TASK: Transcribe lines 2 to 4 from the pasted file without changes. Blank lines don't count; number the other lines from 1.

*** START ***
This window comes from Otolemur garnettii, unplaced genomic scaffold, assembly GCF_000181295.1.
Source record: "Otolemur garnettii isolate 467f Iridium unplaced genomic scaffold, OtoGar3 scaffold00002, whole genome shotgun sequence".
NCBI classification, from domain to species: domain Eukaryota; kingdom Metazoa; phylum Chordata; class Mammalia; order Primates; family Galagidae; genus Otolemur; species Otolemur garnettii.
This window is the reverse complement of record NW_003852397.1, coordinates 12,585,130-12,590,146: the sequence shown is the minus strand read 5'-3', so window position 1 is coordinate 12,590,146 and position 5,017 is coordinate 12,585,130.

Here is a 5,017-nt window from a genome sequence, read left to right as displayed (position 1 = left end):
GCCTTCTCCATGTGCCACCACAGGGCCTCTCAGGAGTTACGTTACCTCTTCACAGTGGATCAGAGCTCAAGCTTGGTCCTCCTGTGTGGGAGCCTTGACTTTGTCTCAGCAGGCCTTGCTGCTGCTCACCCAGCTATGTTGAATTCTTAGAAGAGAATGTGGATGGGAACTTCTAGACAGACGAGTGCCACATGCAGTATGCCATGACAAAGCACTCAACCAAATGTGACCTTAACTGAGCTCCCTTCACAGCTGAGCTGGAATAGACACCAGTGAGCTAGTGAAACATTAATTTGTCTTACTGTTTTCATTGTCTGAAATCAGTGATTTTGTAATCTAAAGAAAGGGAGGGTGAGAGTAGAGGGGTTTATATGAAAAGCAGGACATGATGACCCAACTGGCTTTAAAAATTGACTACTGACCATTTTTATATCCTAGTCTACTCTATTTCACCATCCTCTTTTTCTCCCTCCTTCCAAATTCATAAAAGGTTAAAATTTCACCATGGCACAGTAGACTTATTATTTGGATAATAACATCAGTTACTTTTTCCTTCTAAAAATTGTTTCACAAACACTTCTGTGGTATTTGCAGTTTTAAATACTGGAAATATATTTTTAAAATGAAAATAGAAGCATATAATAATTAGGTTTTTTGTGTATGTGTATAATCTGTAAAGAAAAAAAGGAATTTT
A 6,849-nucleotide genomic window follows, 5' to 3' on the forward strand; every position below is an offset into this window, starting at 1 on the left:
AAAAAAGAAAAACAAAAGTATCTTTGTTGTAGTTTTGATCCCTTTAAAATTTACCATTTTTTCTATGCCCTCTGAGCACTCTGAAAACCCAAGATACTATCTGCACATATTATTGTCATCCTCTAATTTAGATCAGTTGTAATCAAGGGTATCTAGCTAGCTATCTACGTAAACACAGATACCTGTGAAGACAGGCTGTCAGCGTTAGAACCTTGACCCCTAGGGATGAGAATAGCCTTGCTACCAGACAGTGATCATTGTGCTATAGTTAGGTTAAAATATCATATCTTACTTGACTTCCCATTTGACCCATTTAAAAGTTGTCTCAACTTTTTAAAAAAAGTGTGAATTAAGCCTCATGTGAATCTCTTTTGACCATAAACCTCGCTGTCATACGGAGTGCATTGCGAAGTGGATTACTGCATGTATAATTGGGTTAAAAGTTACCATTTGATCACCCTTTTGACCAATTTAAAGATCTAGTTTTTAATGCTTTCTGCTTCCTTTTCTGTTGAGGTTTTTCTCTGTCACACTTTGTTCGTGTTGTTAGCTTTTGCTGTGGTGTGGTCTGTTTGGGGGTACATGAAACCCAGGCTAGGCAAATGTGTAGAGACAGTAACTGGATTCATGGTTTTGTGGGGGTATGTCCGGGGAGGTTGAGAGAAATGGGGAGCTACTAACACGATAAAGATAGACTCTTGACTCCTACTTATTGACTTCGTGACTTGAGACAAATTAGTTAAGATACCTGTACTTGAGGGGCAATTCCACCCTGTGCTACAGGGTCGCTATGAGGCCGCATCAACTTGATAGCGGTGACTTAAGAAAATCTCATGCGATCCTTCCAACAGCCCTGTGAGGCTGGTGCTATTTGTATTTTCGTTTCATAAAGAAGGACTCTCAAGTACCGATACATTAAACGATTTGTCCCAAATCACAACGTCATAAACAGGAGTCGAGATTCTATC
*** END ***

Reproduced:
Source record: "Otolemur garnettii isolate 467f Iridium unplaced genomic scaffold, OtoGar3 scaffold00002, whole genome shotgun sequence".
NCBI classification, from domain to species: domain Eukaryota; kingdom Metazoa; phylum Chordata; class Mammalia; order Primates; family Galagidae; genus Otolemur; species Otolemur garnettii.
This window is the reverse complement of record NW_003852397.1, coordinates 12,585,130-12,590,146: the sequence shown is the minus strand read 5'-3', so window position 1 is coordinate 12,590,146 and position 5,017 is coordinate 12,585,130.